AdmitSee, Wharton Business Plan Competition Finalist

By Stephanie Shyu L’14, Team Leader of AdmitSee

Team Member: Lydia Fayal L’14

AdmitSeeAdmitSee is a social media platform for current college and grad students to share their application details and advice with prospective students. By providing low-cost access to application tips and examples, AdmitSee aims to level the higher education playing field.

What’s new and exciting about your business?

There’s a shortage of college counselors in the United States at a time when college acceptance rates are in the single digits (the ratio is 1 counselor to 471 students in public schools). Social media is an underutilized platform in the EdTech world—so we built AdmitSee, a social media and e-commerce hybrid that provides information you would normally only be able to obtain through a pricey independent educational consultant. We’re building a community of students who are paying it forward (and also getting paid) by guiding prospective students through a mentally and financially draining process.

How did you come up with this idea?

Both co-founders have extensive experience in college admissions advising and test prep. Lydia came up with AdmitSee as a way to address her clients’ most common request: “Do you know anyone who got into ___, and how do I compare?” The idea of crowdsourcing college application examples really resonated with me (Stephanie) because of the lack of information out there when I applied to grad school. I also saw AdmitSee being an invaluable resource for a growing international audience. I’m very familiar with the Chinese market–I founded an educational nonprofit in China when I was a teenager, and I attended the University of Hong Kong for my LLM. I see how a website like AdmitSee.com can really address the pain points of Chinese applicants.

What does it mean to you to be one of the “Great Eight” finalists in the Wharton Business Plan Competition?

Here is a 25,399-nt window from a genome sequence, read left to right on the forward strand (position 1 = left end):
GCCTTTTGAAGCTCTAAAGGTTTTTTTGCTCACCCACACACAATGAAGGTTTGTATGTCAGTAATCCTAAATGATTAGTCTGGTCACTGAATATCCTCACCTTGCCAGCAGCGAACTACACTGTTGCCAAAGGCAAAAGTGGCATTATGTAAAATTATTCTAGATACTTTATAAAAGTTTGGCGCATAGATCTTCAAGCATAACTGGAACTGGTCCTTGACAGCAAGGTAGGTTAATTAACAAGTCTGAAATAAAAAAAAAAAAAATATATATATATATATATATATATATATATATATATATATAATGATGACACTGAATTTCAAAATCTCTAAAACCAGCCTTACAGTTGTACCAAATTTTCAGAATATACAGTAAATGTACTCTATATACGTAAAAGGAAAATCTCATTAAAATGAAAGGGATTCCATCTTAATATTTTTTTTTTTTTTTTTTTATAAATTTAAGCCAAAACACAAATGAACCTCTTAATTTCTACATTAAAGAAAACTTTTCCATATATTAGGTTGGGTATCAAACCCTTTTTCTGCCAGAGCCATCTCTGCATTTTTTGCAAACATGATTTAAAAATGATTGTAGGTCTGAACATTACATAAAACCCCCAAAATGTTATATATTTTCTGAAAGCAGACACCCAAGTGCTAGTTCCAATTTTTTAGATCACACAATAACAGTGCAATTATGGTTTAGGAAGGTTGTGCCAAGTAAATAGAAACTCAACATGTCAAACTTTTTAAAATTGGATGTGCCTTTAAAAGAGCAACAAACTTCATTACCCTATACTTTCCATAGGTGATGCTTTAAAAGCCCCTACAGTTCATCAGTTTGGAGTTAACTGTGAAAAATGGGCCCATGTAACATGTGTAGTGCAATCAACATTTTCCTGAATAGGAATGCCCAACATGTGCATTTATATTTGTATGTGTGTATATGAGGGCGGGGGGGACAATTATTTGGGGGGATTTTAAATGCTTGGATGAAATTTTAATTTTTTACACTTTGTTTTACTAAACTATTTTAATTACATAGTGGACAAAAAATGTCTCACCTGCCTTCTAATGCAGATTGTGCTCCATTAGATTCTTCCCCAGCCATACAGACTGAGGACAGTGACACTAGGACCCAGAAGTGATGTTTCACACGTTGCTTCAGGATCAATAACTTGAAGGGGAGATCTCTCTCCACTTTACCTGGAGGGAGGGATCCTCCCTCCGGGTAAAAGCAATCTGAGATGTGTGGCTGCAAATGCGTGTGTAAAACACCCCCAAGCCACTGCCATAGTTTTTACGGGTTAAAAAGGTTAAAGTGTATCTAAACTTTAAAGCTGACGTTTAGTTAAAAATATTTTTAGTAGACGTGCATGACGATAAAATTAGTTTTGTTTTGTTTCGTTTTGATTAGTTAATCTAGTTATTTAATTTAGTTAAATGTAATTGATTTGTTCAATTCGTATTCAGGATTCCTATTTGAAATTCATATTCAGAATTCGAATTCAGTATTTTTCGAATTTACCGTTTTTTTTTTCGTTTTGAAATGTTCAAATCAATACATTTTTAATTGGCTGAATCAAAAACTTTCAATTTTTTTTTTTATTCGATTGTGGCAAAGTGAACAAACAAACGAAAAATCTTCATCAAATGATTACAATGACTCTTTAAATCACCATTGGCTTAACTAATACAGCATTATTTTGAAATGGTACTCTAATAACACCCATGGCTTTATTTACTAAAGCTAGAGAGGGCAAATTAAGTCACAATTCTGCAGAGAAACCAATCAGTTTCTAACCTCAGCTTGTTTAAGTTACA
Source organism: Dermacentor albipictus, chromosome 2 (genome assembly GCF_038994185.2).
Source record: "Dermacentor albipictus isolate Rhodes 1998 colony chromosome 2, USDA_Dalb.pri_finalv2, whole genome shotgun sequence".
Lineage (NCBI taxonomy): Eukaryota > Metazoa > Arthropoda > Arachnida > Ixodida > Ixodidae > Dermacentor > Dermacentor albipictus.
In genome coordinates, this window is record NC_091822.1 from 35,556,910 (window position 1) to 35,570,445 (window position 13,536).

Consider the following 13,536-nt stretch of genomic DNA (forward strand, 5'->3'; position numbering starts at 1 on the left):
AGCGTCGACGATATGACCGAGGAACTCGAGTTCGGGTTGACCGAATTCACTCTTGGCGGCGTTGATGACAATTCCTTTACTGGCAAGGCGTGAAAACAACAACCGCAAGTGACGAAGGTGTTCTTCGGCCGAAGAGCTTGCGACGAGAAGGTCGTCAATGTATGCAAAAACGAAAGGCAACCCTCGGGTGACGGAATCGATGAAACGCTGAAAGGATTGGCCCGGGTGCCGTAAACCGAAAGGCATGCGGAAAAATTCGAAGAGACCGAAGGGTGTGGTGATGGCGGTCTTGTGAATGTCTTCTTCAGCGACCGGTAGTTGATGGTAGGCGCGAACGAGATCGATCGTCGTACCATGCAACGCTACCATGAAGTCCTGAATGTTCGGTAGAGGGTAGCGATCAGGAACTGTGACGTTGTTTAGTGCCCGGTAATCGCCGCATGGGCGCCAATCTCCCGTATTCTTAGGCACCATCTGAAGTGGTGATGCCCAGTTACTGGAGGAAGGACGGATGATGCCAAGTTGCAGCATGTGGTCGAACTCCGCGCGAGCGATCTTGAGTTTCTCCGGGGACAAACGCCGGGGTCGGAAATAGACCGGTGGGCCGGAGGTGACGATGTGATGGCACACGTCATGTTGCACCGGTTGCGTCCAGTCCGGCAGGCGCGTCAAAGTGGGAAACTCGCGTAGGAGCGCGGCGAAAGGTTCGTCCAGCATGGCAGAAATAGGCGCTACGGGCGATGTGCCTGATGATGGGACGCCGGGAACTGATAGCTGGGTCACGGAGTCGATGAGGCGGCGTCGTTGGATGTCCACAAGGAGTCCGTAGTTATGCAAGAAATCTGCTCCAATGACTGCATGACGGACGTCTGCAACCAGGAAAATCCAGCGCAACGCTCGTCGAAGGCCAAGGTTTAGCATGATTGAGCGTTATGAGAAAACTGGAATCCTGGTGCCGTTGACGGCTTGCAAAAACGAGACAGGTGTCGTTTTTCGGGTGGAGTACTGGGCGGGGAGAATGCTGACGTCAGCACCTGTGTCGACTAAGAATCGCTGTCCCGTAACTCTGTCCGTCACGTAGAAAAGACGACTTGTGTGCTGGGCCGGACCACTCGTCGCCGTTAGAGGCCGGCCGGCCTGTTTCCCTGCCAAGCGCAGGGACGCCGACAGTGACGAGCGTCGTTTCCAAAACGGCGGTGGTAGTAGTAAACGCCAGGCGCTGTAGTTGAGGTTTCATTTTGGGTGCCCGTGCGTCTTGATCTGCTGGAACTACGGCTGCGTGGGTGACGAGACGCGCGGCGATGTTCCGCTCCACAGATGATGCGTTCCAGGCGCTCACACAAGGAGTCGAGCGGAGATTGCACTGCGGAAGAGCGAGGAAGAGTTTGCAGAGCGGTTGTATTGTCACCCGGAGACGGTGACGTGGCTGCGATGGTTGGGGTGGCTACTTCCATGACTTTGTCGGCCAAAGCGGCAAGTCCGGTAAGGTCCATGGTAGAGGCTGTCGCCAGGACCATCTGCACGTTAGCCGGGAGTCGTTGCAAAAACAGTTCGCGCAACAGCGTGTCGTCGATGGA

When you’re working on a startup, it’s easy to get mired in operational minutiae and question whether you have a feasible business plan. To have our hard work affirmed is really exciting. We’re honored to be called one of the “Great Eight,” and to represent women entrepreneurs as the only female-led team in the finals. We’re going to keep moving forward with AdmitSee regardless of how we do in the WBPC… but, of course, it’d be awesome to win!

If you win the Perlman Grand Prize ($30,000 prize, $10,000 in legal services, $5,000 in accounting/strategy services), what will you do with these resources?

The Perlman Grand Prize will be used for web development and user acquisition. We have a number of new features in the pipeline, including a mentorship subscription, messaging platform, and resources page where we’ll feature our partners. We also need funding to increase to reach the 6 million students applying to college every year, plus their parents. We’ve already spent $5,000 on search engine optimization and ad campaigns to test out various options. Now that we understand the cost of various client acquisition options, we’d like to spend $20,000 on search engine marketing, College Confidential forum sponsorships, and geo-targeted Facebook ads.

lydia fayal_stephanie shyu_presenting to interns smallerWhat’s one fun fact about each member of your team?

Stephanie was a cast member on Sesame Street as a kid. You might say the seed of her involvement with educational media sprouted when she was just 5 years old.

Lydia got lost in Italy when she was eight—Canadian tourists brought her to the local police and offered to adopt her if her parents didn’t show up.